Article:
Campaigning Culture and the Global Cold War, a new volume edited by Giles Scott-Smith and Charlotte Lerg
By Patrick Iber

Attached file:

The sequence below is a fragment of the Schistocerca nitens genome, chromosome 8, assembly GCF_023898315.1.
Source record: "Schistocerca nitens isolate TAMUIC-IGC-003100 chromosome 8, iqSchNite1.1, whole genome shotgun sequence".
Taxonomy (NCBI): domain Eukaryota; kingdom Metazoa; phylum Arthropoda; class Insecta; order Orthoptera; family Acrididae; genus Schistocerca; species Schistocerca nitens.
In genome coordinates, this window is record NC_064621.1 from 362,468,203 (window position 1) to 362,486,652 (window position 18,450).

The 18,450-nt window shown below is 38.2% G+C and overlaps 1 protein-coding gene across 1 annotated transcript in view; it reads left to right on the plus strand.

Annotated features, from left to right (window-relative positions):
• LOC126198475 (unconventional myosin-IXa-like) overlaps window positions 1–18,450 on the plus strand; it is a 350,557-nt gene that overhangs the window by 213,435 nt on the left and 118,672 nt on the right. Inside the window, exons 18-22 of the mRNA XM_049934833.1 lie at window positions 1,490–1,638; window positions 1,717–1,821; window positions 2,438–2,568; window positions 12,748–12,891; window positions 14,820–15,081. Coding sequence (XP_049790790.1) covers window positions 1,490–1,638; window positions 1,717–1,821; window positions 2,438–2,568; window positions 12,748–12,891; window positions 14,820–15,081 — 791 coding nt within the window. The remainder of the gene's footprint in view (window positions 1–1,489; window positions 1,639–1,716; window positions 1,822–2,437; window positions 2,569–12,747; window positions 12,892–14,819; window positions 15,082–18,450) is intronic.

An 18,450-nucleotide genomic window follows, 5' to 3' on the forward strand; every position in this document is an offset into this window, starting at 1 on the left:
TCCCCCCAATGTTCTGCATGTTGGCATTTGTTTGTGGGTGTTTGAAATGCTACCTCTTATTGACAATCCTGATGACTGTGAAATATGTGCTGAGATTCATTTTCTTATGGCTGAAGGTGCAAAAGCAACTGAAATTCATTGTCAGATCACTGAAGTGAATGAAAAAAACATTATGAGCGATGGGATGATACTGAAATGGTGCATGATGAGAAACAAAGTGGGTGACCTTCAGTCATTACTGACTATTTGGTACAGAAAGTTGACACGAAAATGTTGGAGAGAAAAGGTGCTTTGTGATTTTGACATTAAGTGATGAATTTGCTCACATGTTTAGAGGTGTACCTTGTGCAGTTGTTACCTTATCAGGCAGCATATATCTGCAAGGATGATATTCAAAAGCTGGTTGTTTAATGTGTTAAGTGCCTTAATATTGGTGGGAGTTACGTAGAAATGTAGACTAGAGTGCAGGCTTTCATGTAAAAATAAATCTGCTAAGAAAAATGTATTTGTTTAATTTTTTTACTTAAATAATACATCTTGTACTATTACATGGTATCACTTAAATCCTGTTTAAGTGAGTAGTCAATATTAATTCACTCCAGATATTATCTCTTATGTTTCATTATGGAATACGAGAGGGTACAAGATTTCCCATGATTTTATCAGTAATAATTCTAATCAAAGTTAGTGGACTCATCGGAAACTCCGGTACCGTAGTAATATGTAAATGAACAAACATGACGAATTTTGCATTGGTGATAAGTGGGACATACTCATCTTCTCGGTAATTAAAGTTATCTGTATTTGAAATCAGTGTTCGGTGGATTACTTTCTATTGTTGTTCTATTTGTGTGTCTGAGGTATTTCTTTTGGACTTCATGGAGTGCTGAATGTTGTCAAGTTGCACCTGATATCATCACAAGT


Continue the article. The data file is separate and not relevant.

IN 1950, a group of intellectuals founded an organization called the Congress for Cultural Freedom (CCF) with the aim of consolidating an anti-totalitarian intellectual community around the globe. Suspicions about the CCF’s origins are as old as the organization itself. At its first event, the eponymous Congress for Cultural Freedom held in West Berlin in 1950, Gerhart Eisler — then a member of the Volkskammer (people’s chamber), later in charge of the East German communications commission — called the delegates (among them Arthur Koestler, Ignazio Silone, and Sidney Hook) “literary apes” and “American secret police.” The CCF’s connections with the United States Central Intelligence Agency (CIA) were definitively established 16 and 17 years later in reports by The New York Times and Ramparts magazine, respectively: the CIA, operating through a series of dummy foundations, had been instrumental in organizing and funding the CCF. Those revelations sparked new debates about the propriety of spy organizations sponsoring culture, which have waxed and waned in intensity ever since, but never fully disappeared.